Key Questions: Is the Recent Stock Market Rally a Breakout or a Fake-out?
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In our view, a “pivot to a pause” may be in the offing but a “pivot to a cut” is not.
At the beginning of 2022, and for the entirety of 2021, we thought stocks should be overweighted relative to your strategic asset allocation strategy. Even though we believed inflation would prove more persistent than many policymakers desired, we felt economic growth would remain robust and boost corporate profits.
Our optimism, however, was tempered by the Federal Reserve (the Fed) signaling it would start to tighten financial conditions in an attempt to cool inflation. Thus, we coined the phrase, “Hot, Crowded and Flat” – hot inflation, combined with crowded (or concentrated) markets would likely lead to flattish returns for risk assets. The US would avoid a recession, we believed, but stock prices would struggle to produce meaningful results in the face of higher interest rates.
Soon thereafter, the horrific scenes of war in Ukraine emerged. At the time, we noted that such an event likely would have profound geopolitical ramifications in the long run and would further exacerbate inflation in the short run. That would leave policymakers to confront a huge conundrum of tackling inflation amid slowing economic conditions.
A Toxic Mix for Investors
This toxic mix led us to recommend scaling back from risk assets in early spring. We continue to maintain a view that a portfolio’s weight toward stocks should be in line with, or neutral, relative to one’s strategic policy target. We also believe a modest allocation to cash is appropriate as a source of dry powder to be used during sharp drawdowns (although we have no foresight when they may occur). We also continue to believe various diversifying strategies may provide important elements of diversification as traditional diversifiers may offer less diversification than they have in the past.
In the first six months of this year, stocks swooned over 20% and bond prices fell 10%. High-growth/high-multiple stocks were hit especially hard, falling over 50% (using the ARK Innovation Exchange Traded Fund as a proxy); value stocks retreated a more modest 15%.
Since late June, however, stocks have rebounded. Well-known indices such as the S&P 500 Index have appreciated over 15%, paced by high-growth stocks. Those are up nearly 25%, roughly double the gains posted by their value peers. Bonds have gained back about 3%, and as of last week, stocks and bonds are both now down roughly 10% year-to-date.
The proximate cause for these sharp rallies has been a combination of resilient economic growth (employment data, in particular, has impressed) along with market expectations over a possible pivot from the Fed. More specifically, some market participants believe that inflation has peaked. They think the Fed will soon turn its focus on slower economic growth and respond by cutting interest rates in early 2023.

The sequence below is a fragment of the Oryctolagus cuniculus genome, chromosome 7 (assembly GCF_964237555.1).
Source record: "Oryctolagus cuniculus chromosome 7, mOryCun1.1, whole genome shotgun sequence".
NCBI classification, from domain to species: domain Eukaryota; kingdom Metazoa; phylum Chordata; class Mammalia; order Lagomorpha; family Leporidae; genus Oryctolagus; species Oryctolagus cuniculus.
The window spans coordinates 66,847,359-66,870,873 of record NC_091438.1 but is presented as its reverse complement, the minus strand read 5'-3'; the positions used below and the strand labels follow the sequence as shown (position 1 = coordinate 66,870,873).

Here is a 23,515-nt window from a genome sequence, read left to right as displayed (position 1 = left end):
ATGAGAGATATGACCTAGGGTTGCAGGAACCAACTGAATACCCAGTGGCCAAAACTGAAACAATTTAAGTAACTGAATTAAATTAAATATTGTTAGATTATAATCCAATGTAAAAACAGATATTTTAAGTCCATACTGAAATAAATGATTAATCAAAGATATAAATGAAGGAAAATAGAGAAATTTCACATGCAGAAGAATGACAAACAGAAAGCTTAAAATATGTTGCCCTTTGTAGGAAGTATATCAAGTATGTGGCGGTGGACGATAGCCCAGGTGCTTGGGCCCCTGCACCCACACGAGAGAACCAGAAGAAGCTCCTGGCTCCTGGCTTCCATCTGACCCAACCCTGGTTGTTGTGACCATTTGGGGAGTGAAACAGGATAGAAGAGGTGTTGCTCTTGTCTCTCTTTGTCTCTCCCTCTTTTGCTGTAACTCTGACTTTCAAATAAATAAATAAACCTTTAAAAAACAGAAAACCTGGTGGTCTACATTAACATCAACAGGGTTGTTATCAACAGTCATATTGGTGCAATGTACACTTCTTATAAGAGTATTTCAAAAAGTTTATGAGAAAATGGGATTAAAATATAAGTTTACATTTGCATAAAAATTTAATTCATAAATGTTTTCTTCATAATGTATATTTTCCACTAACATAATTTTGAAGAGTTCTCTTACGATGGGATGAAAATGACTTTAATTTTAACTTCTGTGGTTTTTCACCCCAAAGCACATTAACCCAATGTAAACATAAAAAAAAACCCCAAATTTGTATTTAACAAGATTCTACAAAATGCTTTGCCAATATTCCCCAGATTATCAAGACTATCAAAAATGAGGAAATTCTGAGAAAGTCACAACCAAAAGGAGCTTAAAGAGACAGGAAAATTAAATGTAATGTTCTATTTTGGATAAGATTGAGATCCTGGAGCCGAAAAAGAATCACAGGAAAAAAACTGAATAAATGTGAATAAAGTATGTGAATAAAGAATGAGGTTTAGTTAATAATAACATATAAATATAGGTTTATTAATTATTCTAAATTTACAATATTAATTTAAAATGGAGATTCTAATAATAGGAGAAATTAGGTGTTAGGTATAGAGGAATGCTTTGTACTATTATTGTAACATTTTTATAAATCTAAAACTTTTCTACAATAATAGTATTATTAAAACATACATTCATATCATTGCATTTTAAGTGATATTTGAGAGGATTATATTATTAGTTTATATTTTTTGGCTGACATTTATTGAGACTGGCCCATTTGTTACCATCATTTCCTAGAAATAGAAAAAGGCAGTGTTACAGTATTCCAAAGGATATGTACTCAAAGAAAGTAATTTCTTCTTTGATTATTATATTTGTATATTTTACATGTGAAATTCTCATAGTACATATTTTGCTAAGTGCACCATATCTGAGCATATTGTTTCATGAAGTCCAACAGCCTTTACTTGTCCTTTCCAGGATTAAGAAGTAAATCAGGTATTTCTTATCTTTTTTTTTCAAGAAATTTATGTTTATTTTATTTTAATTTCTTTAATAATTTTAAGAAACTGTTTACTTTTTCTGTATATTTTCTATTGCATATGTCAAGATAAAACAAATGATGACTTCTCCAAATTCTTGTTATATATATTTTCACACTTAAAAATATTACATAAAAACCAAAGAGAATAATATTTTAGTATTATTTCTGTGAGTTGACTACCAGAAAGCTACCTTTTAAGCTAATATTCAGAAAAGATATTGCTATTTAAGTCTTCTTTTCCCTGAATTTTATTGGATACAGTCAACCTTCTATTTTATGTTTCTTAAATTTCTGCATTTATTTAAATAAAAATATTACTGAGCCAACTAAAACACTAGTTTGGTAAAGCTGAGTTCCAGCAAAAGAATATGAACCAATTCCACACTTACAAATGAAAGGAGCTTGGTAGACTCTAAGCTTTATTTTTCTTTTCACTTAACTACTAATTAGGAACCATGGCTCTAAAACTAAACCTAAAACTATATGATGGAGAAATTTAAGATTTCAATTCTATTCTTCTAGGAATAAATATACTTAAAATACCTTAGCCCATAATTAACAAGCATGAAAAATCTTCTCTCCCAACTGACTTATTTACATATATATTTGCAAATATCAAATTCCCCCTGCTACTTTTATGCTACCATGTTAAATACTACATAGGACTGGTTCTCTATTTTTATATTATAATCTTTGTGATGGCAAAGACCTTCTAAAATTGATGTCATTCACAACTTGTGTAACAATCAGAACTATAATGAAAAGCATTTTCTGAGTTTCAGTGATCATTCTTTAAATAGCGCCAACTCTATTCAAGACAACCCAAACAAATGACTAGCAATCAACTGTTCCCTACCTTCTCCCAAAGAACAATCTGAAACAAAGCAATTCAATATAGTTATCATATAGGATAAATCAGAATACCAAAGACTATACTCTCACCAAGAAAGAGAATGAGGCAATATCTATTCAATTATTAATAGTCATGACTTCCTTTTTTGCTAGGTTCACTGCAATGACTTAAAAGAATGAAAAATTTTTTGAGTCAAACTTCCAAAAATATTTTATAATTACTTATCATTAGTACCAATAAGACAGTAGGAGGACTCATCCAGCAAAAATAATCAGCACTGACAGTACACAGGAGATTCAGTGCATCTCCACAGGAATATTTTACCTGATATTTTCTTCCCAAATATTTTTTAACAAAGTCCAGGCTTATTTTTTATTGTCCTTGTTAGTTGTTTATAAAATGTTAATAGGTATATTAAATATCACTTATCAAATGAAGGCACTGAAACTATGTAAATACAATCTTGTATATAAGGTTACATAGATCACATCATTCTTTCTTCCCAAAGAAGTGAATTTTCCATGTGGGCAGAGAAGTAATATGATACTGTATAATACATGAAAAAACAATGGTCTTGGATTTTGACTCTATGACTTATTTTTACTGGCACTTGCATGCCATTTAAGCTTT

Don’t Expect an Abrupt Change of Course
No one knows for certain the path inflation will take and how the Fed will respond. But by our lights, such an abrupt change in course in the next few months seems unlikely. Inflation is clearly moderating in some key categories (just check the price of gas at your local pump), but it remains too high in other important areas like food, housing (rents recently reached a new high in several major cities), and wages, despite some recently announced job cuts. Furthermore, consumer confidence surveys continue to hover near recessionary-level lows, even though consumer spending remains brisk.
At his last press conference, Fed Chair Jay Powell suggested that interest rate increases may moderate. He also opted to suspend giving explicit guidance regarding future policy moves. Since then, markets have reacted positively. But in our view, the markets are assuming incorrectly that interest rates will be lowered. As one economic expert recently noted, “There’s a big difference between a pivot to a pause and a pivot to cuts [in interest rates].” And while “a pivot to a pause” may be in the offing, “a pivot to a cut” is not.
Later this week, Chair Powell will have the opportunity to restate his views. His comments could ignite a renewed bout of volatility should he opt to talk tough about inflation. Moreover, corporate earnings still appear overly optimistic based on excess inventory levels, elevated input costs and elevated labor costs. In addition, lagged effects of tighter monetary policy will intensify at the same time that a recession in Europe seems unavoidable and China faces considerable political uncertainty.
In sum, we believe the recent market rally is somewhat justified but is also somewhat vulnerable. We, therefore, maintain a balanced view on risk assets and continue to focus on high-quality assets, maintaining some level of cash to deploy if stocks are materially marked down and gaining exposure to diversifying strategies as appropriate.
For more information, please contact your advisor.
About George Mateyo
As Chief Investment Officer, George Mateyo is responsible for establishing sound investment strategies for private and institutional clients, expanding internal and external research capabilities, and managing the delivery of solid risk-adjusted investment performance.
In previous roles, George spent more than 15 years in investment management and investment consulting, where he acquired firsthand knowledge and insights into the capital markets and the stewardship of investment portfolios for institutional and high net-worth investors.
George received his MBA from the Weatherhead School of Management at Case Western Reserve University and completed additional studies at the London School of Economics.